19 September 2014 by

Football fans could be shown the Red Card…

With the start of the new football season, the Premier League has warned that it will be clamping down on fans who post unofficial clips from televised matches on social media. This tough approach follows a summer during which large numbers of unauthorised Vine clips (short, looping videos) from the Brazilian World Cup were shared on various social media platforms.

What is the issue and what did the Premier League say?

In a statement, the Premier League said: “The use of Vines to show Premier League football is a breach of copyright, and we would encourage fans to use legitimate means to access this content, such as The Sun or The Times goal apps.”

This warning from the Premier League highlights the problem of increasingly sophisticated technology that now enables fans to easily upload images and videos to social media, and the impact this can have on commercial deals. Sky Sports and BTSport reportedly paid a record £3bn to show three seasons’ worth of live Premier League football. With such lucrative television rights at stake, it’s no surprise that the Premier League has decided to tackle the issue head on and in a very public manner.

What defences/exceptions might apply?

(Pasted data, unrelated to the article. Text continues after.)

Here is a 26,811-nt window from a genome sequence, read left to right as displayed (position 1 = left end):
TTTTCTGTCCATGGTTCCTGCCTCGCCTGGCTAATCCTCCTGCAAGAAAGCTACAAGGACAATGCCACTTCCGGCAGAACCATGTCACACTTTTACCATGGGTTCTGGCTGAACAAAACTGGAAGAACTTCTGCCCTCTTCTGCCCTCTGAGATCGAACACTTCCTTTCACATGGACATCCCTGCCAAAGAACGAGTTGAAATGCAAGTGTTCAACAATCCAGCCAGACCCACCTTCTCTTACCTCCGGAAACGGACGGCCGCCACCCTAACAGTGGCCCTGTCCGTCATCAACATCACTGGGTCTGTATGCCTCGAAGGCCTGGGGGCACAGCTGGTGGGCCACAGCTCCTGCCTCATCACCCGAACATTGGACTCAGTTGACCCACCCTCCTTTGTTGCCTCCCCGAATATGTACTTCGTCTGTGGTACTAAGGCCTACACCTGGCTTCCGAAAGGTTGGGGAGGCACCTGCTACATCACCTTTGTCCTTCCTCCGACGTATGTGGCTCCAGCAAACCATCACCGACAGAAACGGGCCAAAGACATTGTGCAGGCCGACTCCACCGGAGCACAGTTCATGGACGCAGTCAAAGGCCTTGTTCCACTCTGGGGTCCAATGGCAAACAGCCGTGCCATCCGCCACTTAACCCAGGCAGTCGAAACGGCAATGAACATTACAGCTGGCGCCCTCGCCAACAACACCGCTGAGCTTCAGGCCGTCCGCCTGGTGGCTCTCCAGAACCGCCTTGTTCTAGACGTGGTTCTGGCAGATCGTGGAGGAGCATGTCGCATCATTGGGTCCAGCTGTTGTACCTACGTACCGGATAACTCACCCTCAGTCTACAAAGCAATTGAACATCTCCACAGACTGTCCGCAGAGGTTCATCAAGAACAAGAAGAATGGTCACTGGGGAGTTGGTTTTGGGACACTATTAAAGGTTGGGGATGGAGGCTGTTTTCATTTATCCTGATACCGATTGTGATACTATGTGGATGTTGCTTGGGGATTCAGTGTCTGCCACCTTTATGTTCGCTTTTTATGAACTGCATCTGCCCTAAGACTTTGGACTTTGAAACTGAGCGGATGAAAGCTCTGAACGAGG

Broadcast footage is generally protected by copyright, which automatically arises on the creation of original content. However, users of social media can potentially use the defence of ‘fair dealing’; as long as they can show that the copyrighted work was used for a legitimate aim and was a fair and proportionate use for the purpose of reporting current events.

There is also a new exception to copyright protection that is due to come into force in October. This could provide a defence against any infringement claims from rights holders, as it gives a third party a general qualified right to use quoted copyrighted works. It may be possible to rely on this new exception to justify the posting of sporting clips online, provided there is sufficient acknowledgment of the source. The courts will ultimately have to make it clear exactly what is acceptable, and what is not.

If you decide to post online videos of your favourite goals, you should think carefully about whose content you are posting. If you infringe copyright, you are at risk of being pursued by the rights-holder. It is becoming increasingly common for owners of lucrative intellectual property rights to take formal action against persistent offenders. So football fans beware!

If you have any questions relating to copyright or other intellectual property infringement, please contact Marc Thurlow on 020 7288 4768 or marcthurlow@boltburdon.co.uk.

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